KOLKATA: The voting ended on Sunday in the toughest elections in India in decades, one that will decide whether the Hindu nationalist prime minister, Narendra Modi, gets a second term in power.
When the final ballot boxes were closed, a huge security cordon was thrown around the voting machines and paper ballot boxes used for the most important elections in the world before the official countdown begins on Thursday.
Several early exit polls published by Indian media predicted that Modi’s Bharatiya Janata Party (BJP) would lose seats, but the allies would still win the majority of the 542 seats fought.
It was predicted that the opposition party in Congress would more than double its 2014 figure of 42 seats. However, surveys in the past have been notoriously unreliable, which adds to political concerns.
Tens of thousands of police and paramilitaries were on duty in the state of West Bengal, a symbol of growing tensions between the BJP and opposition parties during the six weeks of voting that have focused on Modi’s record since his victory crushing five years ago.
Long lines were formed outside polling stations throughout the eastern state, but the BJP and its rivals again accused each other of using violence, fraud, and intimidation.
An improvised bomb was thrown at a polling station in Kolkata and security forces intervened to stop BJP, the communists and other groups blocking various posts in the state capital that was hit by two days of street battles last week.
In the state of Madhya Pradesh, in central India, a congressional office in the Indore district shot and killed a BJP worker before the polls closed, said police superintendent Ruchivardhan Mishra. to the Press Trust of India.
The fight between BJP and rival party workers were also reported in the northern state of Punjab.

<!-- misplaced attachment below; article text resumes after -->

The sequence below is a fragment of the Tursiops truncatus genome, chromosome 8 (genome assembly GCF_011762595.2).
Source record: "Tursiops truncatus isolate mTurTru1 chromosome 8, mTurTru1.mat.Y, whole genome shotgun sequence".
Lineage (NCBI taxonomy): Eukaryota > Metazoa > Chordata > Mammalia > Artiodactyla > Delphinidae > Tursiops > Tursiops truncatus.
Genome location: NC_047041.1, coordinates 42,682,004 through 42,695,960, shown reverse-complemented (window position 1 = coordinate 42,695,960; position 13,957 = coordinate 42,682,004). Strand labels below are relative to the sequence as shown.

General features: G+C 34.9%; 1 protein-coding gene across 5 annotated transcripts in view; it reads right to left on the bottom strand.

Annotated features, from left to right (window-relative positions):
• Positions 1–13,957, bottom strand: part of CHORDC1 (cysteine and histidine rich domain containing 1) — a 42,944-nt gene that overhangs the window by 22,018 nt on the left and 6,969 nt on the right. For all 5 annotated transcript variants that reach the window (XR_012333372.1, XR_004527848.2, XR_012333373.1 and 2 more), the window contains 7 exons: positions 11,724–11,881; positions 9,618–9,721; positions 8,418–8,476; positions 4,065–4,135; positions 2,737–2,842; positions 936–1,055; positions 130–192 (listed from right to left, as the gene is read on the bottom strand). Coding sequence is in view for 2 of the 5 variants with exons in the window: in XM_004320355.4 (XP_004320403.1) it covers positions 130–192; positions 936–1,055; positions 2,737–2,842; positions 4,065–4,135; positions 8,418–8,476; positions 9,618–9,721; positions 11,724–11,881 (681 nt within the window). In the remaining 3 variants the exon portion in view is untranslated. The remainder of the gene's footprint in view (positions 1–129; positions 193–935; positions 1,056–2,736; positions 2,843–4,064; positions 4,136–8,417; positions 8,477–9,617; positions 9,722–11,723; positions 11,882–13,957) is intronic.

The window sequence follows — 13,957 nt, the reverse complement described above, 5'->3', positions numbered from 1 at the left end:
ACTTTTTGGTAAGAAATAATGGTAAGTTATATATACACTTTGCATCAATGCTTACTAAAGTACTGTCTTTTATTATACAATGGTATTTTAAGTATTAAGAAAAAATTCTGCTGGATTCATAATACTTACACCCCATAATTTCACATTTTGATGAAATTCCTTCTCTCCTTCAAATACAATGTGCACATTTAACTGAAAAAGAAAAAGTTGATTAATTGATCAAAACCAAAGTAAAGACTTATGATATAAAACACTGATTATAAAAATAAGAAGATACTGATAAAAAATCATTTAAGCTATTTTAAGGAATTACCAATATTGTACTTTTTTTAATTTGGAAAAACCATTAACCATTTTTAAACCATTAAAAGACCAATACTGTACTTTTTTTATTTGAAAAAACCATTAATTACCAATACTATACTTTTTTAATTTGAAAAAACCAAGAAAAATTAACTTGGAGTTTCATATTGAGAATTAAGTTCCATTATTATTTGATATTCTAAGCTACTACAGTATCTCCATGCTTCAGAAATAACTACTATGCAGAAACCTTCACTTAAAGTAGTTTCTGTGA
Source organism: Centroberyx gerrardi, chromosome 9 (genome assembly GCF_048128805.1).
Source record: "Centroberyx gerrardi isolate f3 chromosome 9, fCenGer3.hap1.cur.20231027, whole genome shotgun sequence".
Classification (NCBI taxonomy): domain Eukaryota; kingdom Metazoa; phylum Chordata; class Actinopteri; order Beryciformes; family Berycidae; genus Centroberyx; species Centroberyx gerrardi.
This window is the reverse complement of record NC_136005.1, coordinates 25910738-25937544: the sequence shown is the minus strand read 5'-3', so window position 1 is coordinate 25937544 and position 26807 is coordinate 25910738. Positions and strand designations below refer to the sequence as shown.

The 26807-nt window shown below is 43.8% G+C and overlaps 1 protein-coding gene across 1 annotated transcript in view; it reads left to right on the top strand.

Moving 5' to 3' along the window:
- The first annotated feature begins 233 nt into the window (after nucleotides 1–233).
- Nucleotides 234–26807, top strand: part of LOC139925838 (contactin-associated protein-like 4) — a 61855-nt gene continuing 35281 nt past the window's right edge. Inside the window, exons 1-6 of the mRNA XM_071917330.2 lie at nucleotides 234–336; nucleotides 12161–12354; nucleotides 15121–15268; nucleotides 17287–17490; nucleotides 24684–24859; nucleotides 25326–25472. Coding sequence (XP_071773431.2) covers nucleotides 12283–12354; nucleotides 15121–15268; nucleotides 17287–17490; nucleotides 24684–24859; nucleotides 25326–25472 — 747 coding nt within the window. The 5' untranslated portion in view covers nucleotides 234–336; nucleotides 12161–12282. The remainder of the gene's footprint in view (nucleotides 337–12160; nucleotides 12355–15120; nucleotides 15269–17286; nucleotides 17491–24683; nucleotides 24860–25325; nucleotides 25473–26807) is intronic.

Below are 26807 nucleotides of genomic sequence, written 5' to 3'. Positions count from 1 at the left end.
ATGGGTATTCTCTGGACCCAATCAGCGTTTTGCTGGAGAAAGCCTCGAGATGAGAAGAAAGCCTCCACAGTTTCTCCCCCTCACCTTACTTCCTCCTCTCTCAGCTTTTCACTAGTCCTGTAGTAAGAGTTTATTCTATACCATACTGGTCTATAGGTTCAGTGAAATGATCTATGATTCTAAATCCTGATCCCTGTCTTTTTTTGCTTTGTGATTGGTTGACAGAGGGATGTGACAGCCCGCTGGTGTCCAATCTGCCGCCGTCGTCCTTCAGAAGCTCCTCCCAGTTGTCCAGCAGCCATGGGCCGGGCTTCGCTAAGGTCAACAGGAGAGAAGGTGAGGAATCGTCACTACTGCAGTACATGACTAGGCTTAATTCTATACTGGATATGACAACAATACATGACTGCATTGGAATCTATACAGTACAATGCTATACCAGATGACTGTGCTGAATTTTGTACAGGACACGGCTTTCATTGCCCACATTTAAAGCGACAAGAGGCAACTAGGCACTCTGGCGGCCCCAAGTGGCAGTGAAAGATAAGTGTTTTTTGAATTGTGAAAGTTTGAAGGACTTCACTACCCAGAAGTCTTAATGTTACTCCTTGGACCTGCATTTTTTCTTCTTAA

The United twins Sabah and Farah voted in the city of Patna, in the east of the state of Bihar, and Shyam Saran Negi, 102, who participated in all the votes since his independence in 1947, cast his vote in the mountainous state of Himachal Pradesh, highlighting the great diversity of the exercise.
The Modi constituency in Varanasi, the sacred Hindu city in the northern state of Uttar Pradesh, was also among those who voted.
The most attention has been focused on the BJP campaign to project Modi’s strong man image, representing the recent cross-border air attacks against Pakistan.
The opposition, led by Congress and its leader Rahul Gandhi, accused him of pursuing division policies, neglecting the economy and leaving many farmers in ruins.
Modi and Gandhi have been released almost every day with daily insults, and the prime minister says his rival is a “fool”, while Gandhi mocks Modi as a “thief”.
“Modi pursues Hitler’s policies against the Kashmiris”
Animosity has taken its toll on voters.
“All claims of abuse and misconduct suggest that standards in Indian politics have slipped seriously,” said Asit Banerjee, a history professor in Calcutta, as he queued to vote.
“Endless tangle and bitter comments invaded the campaign, we are losing hope in a democracy, it’s time for a restart,” the 60-year-old told AFP.
Writing in The Hindustan Times, political commentator Karan Thapar said that Modi’s message “touched our insecurities and tore our deep internal fears.” He said that Gandhi’s campaign was not “great”.
Pollsters say that Modi is still personally popular.
The 68-year-old made 142 rallies across India during the campaign, sometimes five a day, but pollsters predicted before Sunday that the BJP could lose a large portion of the 282 seats he won in 2014.
Disbursement of $ 7 billion
On Saturday, Modi, dressed in a long tunic and a saffron band, went to a shrine in the Himalayas to meditate. The images showed him sitting on a bed inside a holy cave.
The Center for Media Studies, based in Delhi, estimates that the disbursement in this election could exceed $ 7 billion, which makes it one of the most expensive contests in the world, with most of the BJP spending try to attract the 900 million eligible voters in India.
Much has been spent on social networks, where the parties used armies of “cyber warriors” to bombard messages to the hundreds of millions of Facebook and WhatsApp users in India.
Abundant news and adulterated images abounded, including Gandhi and Modi having lunch with Imran Khan, the rival’s prime minister of Pakistan, or a drunk Priyanka Gandhi, a politician and Rahul’s sister.
Gandhi, 48, has tried several lines of attack against Modi, in particular for alleged corruption in a French defense agreement and for the plight of farmers, as well as in the economy.
The Modi government has failed to create jobs for the one million Indians entering the labor market each month, while the surprising introduction of a cash ban in 2016 disrupted livelihoods, and Indian banks are struggling with huge uncollectible debts.